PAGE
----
Reading Asian American literature as gothic: two women's texts and the resignification of an American literary legacy
Ng, Andrew Hock Soon, (2005) Reading Asian American literature as gothic: two women's texts and the resignification of an American literary legacy. SARE (Southeast Asian Review of English) (46 (Special Issue: Asian American Literature)). pp. 42-69. ISSN 0127-046x
Monash University, Malaysia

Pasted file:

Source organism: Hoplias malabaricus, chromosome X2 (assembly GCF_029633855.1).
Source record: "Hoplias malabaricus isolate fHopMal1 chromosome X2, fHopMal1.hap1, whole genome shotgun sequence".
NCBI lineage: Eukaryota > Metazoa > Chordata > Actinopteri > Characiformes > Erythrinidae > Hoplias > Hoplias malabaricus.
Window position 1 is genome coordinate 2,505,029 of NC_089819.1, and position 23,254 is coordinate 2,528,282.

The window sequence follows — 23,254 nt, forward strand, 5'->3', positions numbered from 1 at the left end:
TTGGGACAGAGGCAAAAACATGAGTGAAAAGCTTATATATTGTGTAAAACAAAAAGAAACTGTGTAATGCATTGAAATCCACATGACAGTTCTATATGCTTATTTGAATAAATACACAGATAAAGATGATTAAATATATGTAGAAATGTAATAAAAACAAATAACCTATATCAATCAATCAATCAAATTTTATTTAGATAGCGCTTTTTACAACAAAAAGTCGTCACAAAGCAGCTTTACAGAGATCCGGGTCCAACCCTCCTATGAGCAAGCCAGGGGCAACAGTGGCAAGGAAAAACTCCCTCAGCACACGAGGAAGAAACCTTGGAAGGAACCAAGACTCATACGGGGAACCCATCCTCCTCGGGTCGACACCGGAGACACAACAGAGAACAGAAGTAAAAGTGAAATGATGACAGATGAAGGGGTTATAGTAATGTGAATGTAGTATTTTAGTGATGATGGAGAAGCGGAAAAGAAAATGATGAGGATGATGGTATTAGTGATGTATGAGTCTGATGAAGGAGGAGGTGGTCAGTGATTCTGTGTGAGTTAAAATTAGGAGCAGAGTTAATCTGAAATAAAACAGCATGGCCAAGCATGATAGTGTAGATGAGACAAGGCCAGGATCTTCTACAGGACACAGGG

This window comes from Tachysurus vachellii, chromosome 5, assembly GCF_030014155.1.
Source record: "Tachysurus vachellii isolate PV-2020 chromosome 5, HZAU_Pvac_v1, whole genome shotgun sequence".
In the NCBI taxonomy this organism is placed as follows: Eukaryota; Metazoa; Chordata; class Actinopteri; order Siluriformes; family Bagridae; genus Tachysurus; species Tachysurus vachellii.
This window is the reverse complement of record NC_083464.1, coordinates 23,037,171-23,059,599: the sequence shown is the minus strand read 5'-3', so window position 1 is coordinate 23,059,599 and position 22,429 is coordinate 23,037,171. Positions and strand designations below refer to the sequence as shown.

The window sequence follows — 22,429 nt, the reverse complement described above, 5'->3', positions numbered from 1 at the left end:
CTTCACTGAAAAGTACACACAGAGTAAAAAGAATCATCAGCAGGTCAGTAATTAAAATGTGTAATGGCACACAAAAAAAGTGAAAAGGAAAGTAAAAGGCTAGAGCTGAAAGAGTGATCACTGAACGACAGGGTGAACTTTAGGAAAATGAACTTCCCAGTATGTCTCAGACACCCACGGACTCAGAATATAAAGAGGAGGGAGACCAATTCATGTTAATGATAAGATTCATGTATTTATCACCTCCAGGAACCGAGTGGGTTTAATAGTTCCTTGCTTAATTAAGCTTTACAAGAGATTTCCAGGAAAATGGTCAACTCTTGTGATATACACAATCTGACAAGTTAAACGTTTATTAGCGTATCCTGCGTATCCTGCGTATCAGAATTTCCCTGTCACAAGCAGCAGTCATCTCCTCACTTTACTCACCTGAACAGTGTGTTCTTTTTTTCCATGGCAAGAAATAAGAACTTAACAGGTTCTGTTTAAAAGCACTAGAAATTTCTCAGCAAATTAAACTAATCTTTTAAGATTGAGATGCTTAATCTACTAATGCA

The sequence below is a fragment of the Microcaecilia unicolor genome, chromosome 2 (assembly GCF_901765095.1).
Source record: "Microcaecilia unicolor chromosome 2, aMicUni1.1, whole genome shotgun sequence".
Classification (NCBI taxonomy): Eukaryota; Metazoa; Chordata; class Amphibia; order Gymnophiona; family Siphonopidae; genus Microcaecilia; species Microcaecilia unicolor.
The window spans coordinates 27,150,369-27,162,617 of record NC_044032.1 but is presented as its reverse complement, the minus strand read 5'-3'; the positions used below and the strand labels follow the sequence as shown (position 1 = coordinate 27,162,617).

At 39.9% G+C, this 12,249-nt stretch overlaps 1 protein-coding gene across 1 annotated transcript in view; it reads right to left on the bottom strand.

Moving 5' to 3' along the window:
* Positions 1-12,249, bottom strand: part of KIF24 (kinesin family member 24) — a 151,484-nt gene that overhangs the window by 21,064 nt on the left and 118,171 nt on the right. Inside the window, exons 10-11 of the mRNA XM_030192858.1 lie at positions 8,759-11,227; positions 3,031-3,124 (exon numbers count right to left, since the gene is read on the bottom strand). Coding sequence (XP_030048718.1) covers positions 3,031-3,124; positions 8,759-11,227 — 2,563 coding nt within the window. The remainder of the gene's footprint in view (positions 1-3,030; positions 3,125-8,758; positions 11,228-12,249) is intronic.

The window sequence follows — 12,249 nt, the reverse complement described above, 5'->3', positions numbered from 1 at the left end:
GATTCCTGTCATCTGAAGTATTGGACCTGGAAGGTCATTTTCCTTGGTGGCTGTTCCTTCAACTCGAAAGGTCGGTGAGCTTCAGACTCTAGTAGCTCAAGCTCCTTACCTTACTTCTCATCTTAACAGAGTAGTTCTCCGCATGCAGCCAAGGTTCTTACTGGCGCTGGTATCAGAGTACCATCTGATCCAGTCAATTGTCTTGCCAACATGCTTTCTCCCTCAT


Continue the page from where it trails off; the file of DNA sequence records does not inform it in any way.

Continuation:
Two aspects characterise American Gothic literature. Firstly, according to David Punter, American Gothic is "a refraction of English: where English Gothic has a direct past to deal with, American has a level interposed between present and past, the level represented by a vague historical 'Europe', and often mythologised 'Old World'".' That is, American Gothic is characterised by a simultaneous nostalgia for an old world continuity and the repudiation of that self-same heritage. But the word "mythologise" suggests, however, that American Gothic's relationship with the old world is ambivalent—one that is precariously constructed on fantasy. This implies that the "Old World" is a selective assembly of "concepts" that the new world constructs in order to claim a separate subjectivity which is viable within this lately retrieved space. But if this is the case, then the newly-derived American subjectivity is also itself a fantasy. It seems to me that the formation of the American self is predicated on an oedipal struggle against British paternalism. The Old World must be "othered" in order for the New one to gain autonomy, but this ultimately implies both a dependence and an unconscious guilt complex. As Punter deliberates, there seems to be a preoccupation with a "pathology of guilt" in the narratives of early American Gothic practitioners (165). And while Gothicists like Charles Brocken Brown and Nathaniel Hawthorne contended with a legacy that continued to emotionally and religiously bind the newly-formed American subjectivity to its past on a more communal level, Edgar Allan Poe internalised this struggle within the dark recesses of consciousness, significantly transforming the trajectory of the Gothic.
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